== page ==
Scientists are learning more and more about the relationship between neurological diseases and head trauma. Dr. Robert Stern a Professor of Neurology and Neurosurgery at Boston University and a lead researcher on CTE explains more about what is known, what isn't, and what's next...
Gaining perspective isn't easy, especially when someone is on the outside of a subject looking in. So much of what and how we decide on different things is based on information gained at arms reach or more; a comfortable distance from point to point contact. It gets uncomfortable at times, especially when a subject starts to hit close to home. The desire to turn away - to avoid thoughts or acceptance - is human; very human indeed.
Morals grow from a very personal analysis of right and wrong; good and bad. We observe, we listen, we read, then allot "X" amount of time to consider before logging something away in our "This is what I know" files, deep in our hearts and minds. But every now and then, a subject comes up that needs to fight through what we hold as common.
I'm a sports fan. I love the game of football in all it's raucous forms. It's a tough, oft times violent sport, and it carries a cost; a bill to be paid by its participants we as fans hear and read about only when a key player goes down. Holding our collective breaths as a player lies immobile on the field of play, some offer up a quick prayer. The hushed whispers of the crowd blend into an ocean-like sound, and as the cart carrying the player disappears, it's washed away as the referee signals to resume play. There are knee injuries, and assorted arms, fingers and toes getting bent in ways they aren't supposed too. It's a tough game. Then there are the collisions on the field that seem to ripple through the crowd. Pads and helmets come together with the crack of a rifle shot, followed by tens of thousands of "Ooooos" coming from the crowd. Most players shake off the the momentary fog that addles their minds. Some trot off the field as they signal to their sidelines they need to take a break. When they come back in to play, the page is turned, the game goes on...
Fast forward to a point in a player's life after he leaves the game of football. Some - not all - experience headaches, trouble sleeping, slurred speech and a variety of other little quirky titches their friends and family pass off for the most part, mostly because they come on slowly, over time. Depression may make an appearance, but in the "Type A" personalities most athletes possess, it's something they don't talk about... It's weakness, right? The life of a professional athlete carries with it a suit of personality armor they wear and utilize while they're playing, and long after they retire from the game they love. Some players made piles and piles of cash while they played in the NFL, while others have only the lore of their time in the professional ranks to see them through as life's time clock winds down. They hold onto to the mystique of being a former NFL player as long as they can, and quietly enjoy the sideways glances sent their way after walking into a restaurant or bar: "See that guy? He played for..." Few notice the limp he tries to hide, and those who hear him slur his words discount it to drink, and not his life long dream.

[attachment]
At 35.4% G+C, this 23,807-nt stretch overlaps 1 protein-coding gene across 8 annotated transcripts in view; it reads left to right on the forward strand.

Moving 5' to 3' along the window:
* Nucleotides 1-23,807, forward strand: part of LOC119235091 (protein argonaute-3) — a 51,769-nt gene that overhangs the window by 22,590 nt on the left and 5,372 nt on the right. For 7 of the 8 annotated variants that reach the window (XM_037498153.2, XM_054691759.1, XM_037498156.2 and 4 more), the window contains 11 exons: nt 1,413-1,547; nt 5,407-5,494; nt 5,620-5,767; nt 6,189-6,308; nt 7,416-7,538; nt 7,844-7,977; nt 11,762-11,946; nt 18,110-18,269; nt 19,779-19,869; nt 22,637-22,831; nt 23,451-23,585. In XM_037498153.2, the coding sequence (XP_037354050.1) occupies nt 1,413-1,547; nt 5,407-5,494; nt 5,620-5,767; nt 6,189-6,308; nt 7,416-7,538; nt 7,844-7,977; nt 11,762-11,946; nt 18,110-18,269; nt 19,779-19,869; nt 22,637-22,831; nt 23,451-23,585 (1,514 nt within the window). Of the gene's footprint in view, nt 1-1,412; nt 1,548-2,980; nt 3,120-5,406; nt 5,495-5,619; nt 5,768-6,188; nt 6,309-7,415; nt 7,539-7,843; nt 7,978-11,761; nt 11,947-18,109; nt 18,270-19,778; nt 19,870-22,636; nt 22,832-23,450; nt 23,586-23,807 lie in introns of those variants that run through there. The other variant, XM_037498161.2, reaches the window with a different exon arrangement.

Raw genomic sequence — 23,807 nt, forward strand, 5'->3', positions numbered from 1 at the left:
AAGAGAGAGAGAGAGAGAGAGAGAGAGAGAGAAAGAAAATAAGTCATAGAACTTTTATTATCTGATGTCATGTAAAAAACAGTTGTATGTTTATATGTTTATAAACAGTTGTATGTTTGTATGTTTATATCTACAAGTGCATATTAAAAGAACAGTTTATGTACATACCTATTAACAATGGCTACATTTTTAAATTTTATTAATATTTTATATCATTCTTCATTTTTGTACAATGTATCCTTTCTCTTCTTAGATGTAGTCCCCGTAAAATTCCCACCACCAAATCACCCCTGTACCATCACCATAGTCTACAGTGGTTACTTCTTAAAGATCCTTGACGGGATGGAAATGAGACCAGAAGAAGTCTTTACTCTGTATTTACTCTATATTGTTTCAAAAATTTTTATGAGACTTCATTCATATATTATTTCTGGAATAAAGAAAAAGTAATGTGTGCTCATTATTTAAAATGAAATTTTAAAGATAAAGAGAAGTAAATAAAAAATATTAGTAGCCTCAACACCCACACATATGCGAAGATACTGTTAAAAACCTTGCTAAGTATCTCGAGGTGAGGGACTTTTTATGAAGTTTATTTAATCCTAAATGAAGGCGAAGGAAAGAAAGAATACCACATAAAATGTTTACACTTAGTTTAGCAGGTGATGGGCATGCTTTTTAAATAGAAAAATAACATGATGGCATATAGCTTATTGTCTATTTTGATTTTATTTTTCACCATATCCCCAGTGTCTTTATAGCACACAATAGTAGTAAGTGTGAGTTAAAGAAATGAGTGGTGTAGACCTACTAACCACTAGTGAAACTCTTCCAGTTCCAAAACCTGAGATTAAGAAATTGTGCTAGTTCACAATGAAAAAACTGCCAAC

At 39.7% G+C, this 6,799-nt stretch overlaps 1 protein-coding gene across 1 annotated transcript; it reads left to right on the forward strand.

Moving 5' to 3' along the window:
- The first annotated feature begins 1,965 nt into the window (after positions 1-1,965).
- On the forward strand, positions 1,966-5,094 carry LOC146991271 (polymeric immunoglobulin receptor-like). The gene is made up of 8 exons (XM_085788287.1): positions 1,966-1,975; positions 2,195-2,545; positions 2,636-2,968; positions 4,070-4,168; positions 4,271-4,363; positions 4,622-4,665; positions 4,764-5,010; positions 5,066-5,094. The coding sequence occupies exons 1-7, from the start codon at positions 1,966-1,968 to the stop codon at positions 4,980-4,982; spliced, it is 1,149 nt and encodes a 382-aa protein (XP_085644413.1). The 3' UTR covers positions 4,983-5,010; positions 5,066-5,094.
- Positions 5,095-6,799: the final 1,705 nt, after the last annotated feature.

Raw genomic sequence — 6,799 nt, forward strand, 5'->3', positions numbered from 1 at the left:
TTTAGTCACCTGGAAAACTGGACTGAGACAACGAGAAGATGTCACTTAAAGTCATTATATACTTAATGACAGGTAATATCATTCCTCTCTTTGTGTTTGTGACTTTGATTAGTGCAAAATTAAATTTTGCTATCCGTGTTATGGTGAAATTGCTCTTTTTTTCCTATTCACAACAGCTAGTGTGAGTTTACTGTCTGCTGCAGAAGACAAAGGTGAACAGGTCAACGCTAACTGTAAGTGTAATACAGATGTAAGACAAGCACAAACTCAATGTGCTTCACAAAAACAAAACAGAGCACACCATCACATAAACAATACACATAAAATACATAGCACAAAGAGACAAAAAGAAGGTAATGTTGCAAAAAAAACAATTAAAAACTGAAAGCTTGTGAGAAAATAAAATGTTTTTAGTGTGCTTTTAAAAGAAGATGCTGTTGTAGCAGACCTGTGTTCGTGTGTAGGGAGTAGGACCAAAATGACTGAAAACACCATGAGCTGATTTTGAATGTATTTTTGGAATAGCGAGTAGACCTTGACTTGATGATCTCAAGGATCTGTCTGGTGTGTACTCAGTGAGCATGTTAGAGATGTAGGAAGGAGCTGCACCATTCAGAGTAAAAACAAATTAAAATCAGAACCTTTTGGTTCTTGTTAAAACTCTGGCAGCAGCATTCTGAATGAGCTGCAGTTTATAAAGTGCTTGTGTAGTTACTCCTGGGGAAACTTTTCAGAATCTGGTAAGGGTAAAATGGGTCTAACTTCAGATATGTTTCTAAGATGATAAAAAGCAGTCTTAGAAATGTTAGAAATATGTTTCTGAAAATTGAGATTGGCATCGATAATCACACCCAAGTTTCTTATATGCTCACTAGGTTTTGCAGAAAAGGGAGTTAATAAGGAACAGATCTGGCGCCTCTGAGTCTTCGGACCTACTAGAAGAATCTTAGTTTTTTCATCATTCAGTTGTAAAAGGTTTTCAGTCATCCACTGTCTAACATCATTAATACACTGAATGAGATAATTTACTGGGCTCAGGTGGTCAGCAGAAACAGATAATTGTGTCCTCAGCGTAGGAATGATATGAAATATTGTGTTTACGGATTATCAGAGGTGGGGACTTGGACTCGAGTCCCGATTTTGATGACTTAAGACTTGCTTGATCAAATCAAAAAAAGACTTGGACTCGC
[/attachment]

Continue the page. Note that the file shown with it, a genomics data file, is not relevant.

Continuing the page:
It's a tough game. Pads and helmets come together with the crack of a rifle shot.
I recently read an article by Paul Voosen. He wrote a piece about former players taking part in a study of the condition: Chronic Trauma Encephalopathy, or "CTE". The article is worthy of notice and your time. Most sports fans have seen CTE many times, but they've consigned the condition to prize fighters. It could only happen to someone who's been punched in the head a few hundred thousand times, right? The misconception held until athletes in other sports began to show similar symptoms. Former NFL players and their families began to ask doctors and the NFL for help. While the medical world began to draw circumstantial lines to football and other contact sports, the NFL began to make changes in equipment, as well as the rules of the game. Former players began to gather in a class action lawsuit, challenging the NFL and its team owners to explain what they knew - or didn't know - about the game they'd made billions of dollars from for the better part of a century. Next up, the lawyers and media take over, and begin to espouse - in the most uncertain terms - that they're certainly-certain about this or that... Really?
Voosen's article inspired me to reach out to one of the premier researcher in the field: Dr. Robert Stern, PhD. He's a Professor of Neurology and Neurosurgery; a lead investigator at the Center for the Study of Traumatic Encephalopathy, and Director, Clinical Core, Boston University Alzheimer's Disease Center. Here's a small slice from Dr. Stern's "about me" page at The Boston University School of Medicine:
"A major focus of his research involves the long-term effects of repetitive brain trauma in athletes and the military, including chronic traumatic encephalopathy (CTE). He recently received a grant from NIH to fund his work on developing methods of detecting and diagnosing CTE during life; this was the first grant for CTE ever funded by NIH (co-funded by the National Institute of Neurological Disorders and Stroke, the National Institute on Aging, and the National Institute of Child Health and Human Development). Dr. Stern oversees all aspects of clinical research at the CSTE, including the Brain Donation Registry, the LEGEND study and the DETECT study